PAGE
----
Hence the title of his new book: “Lies and The Lying Liars Who Tell Them: A Fair and Balanced Look at the Right.” To counter the conservative media, Al Franken’s talking about creating a liberal talk radio network. He says it’s necessary, and he’s often mentioned being the front man on the dial.


Al Franken, author of “Lies and the Lying Liars Who Tell Them: A Fair and Balanced Look at the Right.”

America's Poor

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The numbers came out last Friday, that’s the day of the week when organizations release bad news that they hope will disappear quickly. This, is the Census Bureau’s new tally of America’s poor: 34.6 million people at or below the poverty line in 2002. That’s 1.7 million more than the year before, and the second year in a row that the numbers have gone up.

For single people under 65, we’re talking about scraping by on less than ten thousand dollars a year. Beyond the numbers, though, are the faces. Single mothers and minority groups are still too well represented. And suddenly, so are suburban families, married couples and senior citizens. No one, it seems, is immune from rising unemployment and falling wages.


Cynthia Duncan, Director of Community and Resource Development, Ford Foundation, and author, “Worlds Apart: Why Poverty Persists in Rural America”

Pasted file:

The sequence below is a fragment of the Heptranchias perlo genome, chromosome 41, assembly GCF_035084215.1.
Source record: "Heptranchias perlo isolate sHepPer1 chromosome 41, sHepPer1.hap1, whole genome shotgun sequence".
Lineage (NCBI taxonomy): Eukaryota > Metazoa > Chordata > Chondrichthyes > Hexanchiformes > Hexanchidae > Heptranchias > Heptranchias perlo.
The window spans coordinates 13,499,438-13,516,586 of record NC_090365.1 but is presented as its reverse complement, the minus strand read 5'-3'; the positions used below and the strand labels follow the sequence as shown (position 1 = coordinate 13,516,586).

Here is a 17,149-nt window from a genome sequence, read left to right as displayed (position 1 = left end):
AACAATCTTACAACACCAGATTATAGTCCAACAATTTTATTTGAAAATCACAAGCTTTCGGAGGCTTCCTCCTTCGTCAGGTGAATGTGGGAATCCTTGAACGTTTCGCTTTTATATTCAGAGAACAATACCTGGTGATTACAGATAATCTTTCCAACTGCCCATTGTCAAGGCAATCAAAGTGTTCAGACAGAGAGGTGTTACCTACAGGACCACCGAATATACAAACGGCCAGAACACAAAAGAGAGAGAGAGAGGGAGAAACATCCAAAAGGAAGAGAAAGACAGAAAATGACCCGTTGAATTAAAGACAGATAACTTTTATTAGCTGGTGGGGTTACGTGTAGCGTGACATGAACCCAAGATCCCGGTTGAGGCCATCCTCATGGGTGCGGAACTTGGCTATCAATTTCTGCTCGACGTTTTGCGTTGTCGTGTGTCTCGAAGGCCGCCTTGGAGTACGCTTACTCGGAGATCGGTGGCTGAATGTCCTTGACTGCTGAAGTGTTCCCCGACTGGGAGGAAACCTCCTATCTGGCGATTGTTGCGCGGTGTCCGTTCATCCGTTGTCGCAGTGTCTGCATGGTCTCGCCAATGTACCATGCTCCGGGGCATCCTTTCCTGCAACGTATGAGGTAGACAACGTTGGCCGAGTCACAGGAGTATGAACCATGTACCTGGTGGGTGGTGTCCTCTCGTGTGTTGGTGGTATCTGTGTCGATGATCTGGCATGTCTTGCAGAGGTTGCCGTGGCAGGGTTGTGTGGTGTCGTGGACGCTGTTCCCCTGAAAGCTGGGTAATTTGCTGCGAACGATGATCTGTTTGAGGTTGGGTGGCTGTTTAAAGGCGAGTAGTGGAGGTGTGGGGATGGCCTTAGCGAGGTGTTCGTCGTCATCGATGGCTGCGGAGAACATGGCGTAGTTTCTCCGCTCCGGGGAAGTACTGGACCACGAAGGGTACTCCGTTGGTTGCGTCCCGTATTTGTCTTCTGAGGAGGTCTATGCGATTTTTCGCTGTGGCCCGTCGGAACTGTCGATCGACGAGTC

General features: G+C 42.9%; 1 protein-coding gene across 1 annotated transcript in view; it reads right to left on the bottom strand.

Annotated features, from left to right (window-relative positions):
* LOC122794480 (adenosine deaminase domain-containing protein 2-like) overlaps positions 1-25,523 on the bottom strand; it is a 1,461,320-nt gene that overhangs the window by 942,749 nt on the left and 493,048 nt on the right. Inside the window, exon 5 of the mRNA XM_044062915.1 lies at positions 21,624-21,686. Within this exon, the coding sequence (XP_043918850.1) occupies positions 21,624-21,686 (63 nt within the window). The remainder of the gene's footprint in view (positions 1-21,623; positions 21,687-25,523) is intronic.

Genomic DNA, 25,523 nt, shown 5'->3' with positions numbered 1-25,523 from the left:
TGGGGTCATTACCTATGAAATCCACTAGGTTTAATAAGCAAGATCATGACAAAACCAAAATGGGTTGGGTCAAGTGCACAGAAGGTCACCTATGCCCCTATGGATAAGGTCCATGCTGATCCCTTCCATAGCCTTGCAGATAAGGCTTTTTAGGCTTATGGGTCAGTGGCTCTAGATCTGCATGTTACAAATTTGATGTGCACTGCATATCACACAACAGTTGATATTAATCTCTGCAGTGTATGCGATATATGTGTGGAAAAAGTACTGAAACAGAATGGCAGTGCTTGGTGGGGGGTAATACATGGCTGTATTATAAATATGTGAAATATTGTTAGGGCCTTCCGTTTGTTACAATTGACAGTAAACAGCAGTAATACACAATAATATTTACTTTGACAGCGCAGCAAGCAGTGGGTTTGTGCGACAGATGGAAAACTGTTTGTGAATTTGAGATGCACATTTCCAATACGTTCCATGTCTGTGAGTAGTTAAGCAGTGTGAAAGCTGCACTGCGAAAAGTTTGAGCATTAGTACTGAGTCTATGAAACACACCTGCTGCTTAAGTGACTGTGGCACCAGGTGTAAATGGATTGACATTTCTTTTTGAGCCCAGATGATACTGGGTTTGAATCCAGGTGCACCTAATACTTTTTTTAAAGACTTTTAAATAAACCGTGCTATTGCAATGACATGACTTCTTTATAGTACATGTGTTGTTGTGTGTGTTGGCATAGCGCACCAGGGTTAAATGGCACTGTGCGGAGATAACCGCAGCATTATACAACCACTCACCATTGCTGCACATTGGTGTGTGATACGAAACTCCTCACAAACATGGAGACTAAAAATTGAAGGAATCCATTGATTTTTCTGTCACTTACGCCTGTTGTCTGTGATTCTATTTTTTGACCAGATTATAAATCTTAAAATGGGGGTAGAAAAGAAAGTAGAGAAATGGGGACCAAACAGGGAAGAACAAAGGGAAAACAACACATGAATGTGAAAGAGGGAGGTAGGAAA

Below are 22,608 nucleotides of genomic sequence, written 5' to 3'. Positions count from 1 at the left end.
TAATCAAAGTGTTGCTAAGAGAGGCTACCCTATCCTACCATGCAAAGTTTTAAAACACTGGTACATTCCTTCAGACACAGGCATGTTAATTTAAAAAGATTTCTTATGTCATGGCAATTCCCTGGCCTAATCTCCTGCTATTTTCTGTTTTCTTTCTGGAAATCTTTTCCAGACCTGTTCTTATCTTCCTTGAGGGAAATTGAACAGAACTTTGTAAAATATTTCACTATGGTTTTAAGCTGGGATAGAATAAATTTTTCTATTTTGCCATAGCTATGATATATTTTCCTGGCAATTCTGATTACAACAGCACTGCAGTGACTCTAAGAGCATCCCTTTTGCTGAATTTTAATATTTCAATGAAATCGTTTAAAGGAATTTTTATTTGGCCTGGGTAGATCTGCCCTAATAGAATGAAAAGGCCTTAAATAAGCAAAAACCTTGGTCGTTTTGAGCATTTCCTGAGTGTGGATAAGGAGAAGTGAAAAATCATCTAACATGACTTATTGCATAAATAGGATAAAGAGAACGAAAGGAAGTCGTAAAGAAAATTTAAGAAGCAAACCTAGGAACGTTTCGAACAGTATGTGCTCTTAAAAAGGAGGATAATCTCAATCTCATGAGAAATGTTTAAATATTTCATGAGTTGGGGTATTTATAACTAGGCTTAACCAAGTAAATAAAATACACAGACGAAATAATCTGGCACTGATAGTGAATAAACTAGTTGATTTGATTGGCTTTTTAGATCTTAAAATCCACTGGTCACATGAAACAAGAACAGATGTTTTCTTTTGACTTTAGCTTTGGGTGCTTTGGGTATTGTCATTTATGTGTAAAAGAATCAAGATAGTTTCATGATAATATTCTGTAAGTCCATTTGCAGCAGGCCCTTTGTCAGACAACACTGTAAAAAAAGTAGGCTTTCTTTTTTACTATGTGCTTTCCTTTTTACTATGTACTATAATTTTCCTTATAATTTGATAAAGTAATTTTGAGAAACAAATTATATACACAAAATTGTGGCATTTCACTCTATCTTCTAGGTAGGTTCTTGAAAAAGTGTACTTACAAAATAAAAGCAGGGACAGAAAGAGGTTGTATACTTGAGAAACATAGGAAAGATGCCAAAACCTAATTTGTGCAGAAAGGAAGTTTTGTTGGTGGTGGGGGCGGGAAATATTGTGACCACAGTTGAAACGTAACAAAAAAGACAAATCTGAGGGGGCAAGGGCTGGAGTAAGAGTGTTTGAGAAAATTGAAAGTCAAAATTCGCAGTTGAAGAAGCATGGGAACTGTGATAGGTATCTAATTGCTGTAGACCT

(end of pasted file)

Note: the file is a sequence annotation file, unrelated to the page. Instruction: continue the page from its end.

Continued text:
Katherine Newman, Dean of Social Science, Radcliffe Institute for Advanced Study, and author, “No Shame in My Game: The Working Poor in the Inner City”

The Power of the 23rd Psalm

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Green pastures. Still waters. And that valley of the shadow of death. Those words alone may be enough to evoke the piece from the Hebrew Scriptures that many people can recite in its entirety, even it they’re not religious. The 23rd Psalm is the one that begins “The Lord is my shepherd. I shall not want.” It’s only fifteen lines long, 57 words in its original Hebrew. It’s often read out loud at funerals, and whispered privately at moments of fear and grief.

Rabbi Harold Kushner has a new book on the 23rd Psalm that he says completes a conversation he began after the death of his fourteen year old son, when he first raised questions about why bad things happen to good people.


Harold S. Kushner, author, “The Lord Is My Shepherd: Healing Wisdom of the Twenty-third Psalm”, Rabbi Laureate, Temple Israel, Natick, Massachusetts

The Democrats Debate